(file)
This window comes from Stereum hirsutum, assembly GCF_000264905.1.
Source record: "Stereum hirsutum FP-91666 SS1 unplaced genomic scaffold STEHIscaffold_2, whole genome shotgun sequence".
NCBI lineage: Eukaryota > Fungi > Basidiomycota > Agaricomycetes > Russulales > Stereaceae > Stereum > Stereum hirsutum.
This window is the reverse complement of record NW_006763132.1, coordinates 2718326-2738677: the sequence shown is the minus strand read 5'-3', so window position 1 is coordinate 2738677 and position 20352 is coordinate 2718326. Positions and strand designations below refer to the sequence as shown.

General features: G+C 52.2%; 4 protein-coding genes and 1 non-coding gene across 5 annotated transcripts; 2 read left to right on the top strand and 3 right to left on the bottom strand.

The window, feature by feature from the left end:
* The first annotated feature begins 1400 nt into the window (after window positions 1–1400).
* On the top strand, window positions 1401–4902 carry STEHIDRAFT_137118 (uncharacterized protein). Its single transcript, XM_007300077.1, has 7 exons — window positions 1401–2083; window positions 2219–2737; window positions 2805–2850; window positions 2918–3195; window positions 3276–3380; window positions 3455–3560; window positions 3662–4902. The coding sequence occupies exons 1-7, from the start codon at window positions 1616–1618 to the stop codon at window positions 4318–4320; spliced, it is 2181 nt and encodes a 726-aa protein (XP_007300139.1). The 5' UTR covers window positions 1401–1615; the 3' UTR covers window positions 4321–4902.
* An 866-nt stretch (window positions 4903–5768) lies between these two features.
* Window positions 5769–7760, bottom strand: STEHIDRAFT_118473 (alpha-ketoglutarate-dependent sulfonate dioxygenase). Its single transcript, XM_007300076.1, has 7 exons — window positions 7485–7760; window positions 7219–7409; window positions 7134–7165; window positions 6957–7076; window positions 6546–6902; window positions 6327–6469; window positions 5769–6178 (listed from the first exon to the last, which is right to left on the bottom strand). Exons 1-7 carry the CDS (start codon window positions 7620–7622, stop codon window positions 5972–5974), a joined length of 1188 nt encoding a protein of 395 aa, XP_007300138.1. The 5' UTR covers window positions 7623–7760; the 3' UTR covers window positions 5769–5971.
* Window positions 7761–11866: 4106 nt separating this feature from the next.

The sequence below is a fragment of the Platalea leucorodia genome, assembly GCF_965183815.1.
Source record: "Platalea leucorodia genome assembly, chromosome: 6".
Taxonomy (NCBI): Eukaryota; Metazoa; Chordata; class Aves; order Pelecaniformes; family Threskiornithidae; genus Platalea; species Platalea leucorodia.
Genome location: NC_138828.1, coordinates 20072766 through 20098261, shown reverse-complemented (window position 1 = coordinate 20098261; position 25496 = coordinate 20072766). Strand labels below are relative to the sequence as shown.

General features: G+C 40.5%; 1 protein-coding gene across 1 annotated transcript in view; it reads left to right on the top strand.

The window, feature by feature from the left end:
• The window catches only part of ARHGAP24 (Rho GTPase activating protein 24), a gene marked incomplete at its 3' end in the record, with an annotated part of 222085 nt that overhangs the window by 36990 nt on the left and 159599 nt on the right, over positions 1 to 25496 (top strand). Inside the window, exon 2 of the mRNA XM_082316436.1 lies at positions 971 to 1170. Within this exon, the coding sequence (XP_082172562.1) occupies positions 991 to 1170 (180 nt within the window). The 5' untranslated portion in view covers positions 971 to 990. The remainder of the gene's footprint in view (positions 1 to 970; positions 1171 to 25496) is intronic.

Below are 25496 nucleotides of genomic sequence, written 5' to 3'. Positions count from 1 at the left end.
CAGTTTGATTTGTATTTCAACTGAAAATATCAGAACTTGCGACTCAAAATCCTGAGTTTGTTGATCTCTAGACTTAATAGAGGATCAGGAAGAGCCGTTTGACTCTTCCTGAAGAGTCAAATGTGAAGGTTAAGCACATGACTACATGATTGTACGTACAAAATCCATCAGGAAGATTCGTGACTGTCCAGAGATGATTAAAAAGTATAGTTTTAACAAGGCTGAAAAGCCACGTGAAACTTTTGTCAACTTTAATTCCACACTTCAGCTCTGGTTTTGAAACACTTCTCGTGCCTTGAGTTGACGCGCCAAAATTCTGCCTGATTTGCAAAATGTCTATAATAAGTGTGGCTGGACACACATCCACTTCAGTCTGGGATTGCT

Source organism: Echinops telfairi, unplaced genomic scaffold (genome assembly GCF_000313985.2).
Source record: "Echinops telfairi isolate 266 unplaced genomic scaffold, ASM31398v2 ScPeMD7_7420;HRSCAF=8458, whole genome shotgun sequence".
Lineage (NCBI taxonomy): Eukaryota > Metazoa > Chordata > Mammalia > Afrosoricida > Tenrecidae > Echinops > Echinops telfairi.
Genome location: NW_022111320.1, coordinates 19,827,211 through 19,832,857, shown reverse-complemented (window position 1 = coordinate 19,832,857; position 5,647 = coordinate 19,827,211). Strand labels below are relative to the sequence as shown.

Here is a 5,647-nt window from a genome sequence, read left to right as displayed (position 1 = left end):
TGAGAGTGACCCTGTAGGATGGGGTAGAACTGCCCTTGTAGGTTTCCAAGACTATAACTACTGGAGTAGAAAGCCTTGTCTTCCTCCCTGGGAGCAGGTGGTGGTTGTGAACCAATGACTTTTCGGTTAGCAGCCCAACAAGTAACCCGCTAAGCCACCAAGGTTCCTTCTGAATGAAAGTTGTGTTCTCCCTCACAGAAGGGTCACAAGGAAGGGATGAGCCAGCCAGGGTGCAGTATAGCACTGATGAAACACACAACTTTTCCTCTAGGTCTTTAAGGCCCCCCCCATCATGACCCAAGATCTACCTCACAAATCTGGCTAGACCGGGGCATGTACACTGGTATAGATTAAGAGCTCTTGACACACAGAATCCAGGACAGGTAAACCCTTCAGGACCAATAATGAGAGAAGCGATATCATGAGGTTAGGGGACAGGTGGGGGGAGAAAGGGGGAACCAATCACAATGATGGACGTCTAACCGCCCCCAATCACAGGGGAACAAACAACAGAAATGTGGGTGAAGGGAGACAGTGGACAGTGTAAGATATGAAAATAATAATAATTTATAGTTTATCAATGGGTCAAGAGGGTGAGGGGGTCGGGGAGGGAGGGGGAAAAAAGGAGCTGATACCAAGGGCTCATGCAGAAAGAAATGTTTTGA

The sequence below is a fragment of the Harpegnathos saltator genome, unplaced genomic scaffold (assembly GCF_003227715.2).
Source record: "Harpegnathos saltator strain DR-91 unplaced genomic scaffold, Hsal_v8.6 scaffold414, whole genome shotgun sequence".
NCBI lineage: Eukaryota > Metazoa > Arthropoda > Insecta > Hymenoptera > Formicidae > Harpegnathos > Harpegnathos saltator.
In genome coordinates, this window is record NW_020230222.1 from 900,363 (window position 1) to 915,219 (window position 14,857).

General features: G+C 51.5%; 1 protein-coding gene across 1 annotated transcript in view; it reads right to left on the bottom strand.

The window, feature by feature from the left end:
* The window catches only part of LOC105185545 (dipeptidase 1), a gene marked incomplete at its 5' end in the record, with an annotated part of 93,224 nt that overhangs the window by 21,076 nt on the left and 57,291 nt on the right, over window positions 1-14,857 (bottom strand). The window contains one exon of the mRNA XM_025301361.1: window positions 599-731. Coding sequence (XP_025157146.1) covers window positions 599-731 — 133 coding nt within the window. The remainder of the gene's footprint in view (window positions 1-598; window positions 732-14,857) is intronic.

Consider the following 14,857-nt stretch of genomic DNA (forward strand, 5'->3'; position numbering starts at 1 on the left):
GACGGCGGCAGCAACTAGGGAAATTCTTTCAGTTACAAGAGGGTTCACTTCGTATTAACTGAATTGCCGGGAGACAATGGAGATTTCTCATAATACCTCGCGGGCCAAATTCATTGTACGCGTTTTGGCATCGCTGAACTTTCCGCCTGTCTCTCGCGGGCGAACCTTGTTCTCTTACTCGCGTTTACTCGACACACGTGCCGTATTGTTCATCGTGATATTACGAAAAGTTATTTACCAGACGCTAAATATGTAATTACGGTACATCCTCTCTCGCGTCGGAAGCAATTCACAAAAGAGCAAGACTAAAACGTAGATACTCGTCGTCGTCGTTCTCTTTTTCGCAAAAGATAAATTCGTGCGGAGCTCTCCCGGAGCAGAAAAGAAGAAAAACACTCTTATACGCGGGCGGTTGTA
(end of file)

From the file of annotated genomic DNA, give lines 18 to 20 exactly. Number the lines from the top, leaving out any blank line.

• The window catches only part of ARHGAP24 (Rho GTPase activating protein 24), a gene marked incomplete at its 3' end in the record, with an annotated part of 222085 nt that overhangs the window by 36990 nt on the left and 159599 nt on the right, over positions 1 to 25496 (top strand). Inside the window, exon 2 of the mRNA XM_082316436.1 lies at positions 971 to 1170. Within this exon, the coding sequence (XP_082172562.1) occupies positions 991 to 1170 (180 nt within the window). The 5' untranslated portion in view covers positions 971 to 990. The remainder of the gene's footprint in view (positions 1 to 970; positions 1171 to 25496) is intronic.

Below are 25496 nucleotides of genomic sequence, written 5' to 3'. Positions count from 1 at the left end.
CAGTTTGATTTGTATTTCAACTGAAAATATCAGAACTTGCGACTCAAAATCCTGAGTTTGTTGATCTCTAGACTTAATAGAGGATCAGGAAGAGCCGTTTGACTCTTCCTGAAGAGTCAAATGTGAAGGTTAAGCACATGACTACATGATTGTACGTACAAAATCCATCAGGAAGATTCGTGACTGTCCAGAGATGATTAAAAAGTATAGTTTTAACAAGGCTGAAAAGCCACGTGAAACTTTTGTCAACTTTAATTCCACACTTCAGCTCTGGTTTTGAAACACTTCTCGTGCCTTGAGTTGACGCGCCAAAATTCTGCCTGATTTGCAAAATGTCTATAATAAGTGTGGCTGGACACACATCCACTTCAGTCTGGGATTGCT